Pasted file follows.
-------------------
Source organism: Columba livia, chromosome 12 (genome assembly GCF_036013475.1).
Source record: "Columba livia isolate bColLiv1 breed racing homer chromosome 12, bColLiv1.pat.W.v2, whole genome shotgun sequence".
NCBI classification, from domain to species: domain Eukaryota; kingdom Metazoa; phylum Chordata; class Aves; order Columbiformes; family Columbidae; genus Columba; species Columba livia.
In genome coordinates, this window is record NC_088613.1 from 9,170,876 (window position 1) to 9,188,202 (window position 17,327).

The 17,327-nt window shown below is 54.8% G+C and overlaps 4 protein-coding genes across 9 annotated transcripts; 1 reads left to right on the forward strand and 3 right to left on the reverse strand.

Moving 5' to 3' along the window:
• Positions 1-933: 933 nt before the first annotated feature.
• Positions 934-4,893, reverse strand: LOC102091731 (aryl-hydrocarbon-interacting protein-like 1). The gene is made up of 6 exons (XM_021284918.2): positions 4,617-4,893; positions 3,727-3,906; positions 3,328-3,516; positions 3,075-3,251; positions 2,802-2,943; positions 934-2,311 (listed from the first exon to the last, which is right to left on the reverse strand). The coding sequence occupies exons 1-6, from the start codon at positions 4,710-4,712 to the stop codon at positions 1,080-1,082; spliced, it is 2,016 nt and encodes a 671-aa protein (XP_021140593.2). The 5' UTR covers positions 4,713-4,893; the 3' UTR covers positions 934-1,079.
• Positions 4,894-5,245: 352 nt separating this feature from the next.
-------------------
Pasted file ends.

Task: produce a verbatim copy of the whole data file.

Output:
Source organism: Columba livia, chromosome 12 (genome assembly GCF_036013475.1).
Source record: "Columba livia isolate bColLiv1 breed racing homer chromosome 12, bColLiv1.pat.W.v2, whole genome shotgun sequence".
NCBI classification, from domain to species: domain Eukaryota; kingdom Metazoa; phylum Chordata; class Aves; order Columbiformes; family Columbidae; genus Columba; species Columba livia.
In genome coordinates, this window is record NC_088613.1 from 9,170,876 (window position 1) to 9,188,202 (window position 17,327).

The 17,327-nt window shown below is 54.8% G+C and overlaps 4 protein-coding genes across 9 annotated transcripts; 1 reads left to right on the forward strand and 3 right to left on the reverse strand.

Moving 5' to 3' along the window:
• Positions 1-933: 933 nt before the first annotated feature.
• Positions 934-4,893, reverse strand: LOC102091731 (aryl-hydrocarbon-interacting protein-like 1). The gene is made up of 6 exons (XM_021284918.2): positions 4,617-4,893; positions 3,727-3,906; positions 3,328-3,516; positions 3,075-3,251; positions 2,802-2,943; positions 934-2,311 (listed from the first exon to the last, which is right to left on the reverse strand). The coding sequence occupies exons 1-6, from the start codon at positions 4,710-4,712 to the stop codon at positions 1,080-1,082; spliced, it is 2,016 nt and encodes a 671-aa protein (XP_021140593.2). The 5' UTR covers positions 4,713-4,893; the 3' UTR covers positions 934-1,079.
• Positions 4,894-5,245: 352 nt separating this feature from the next.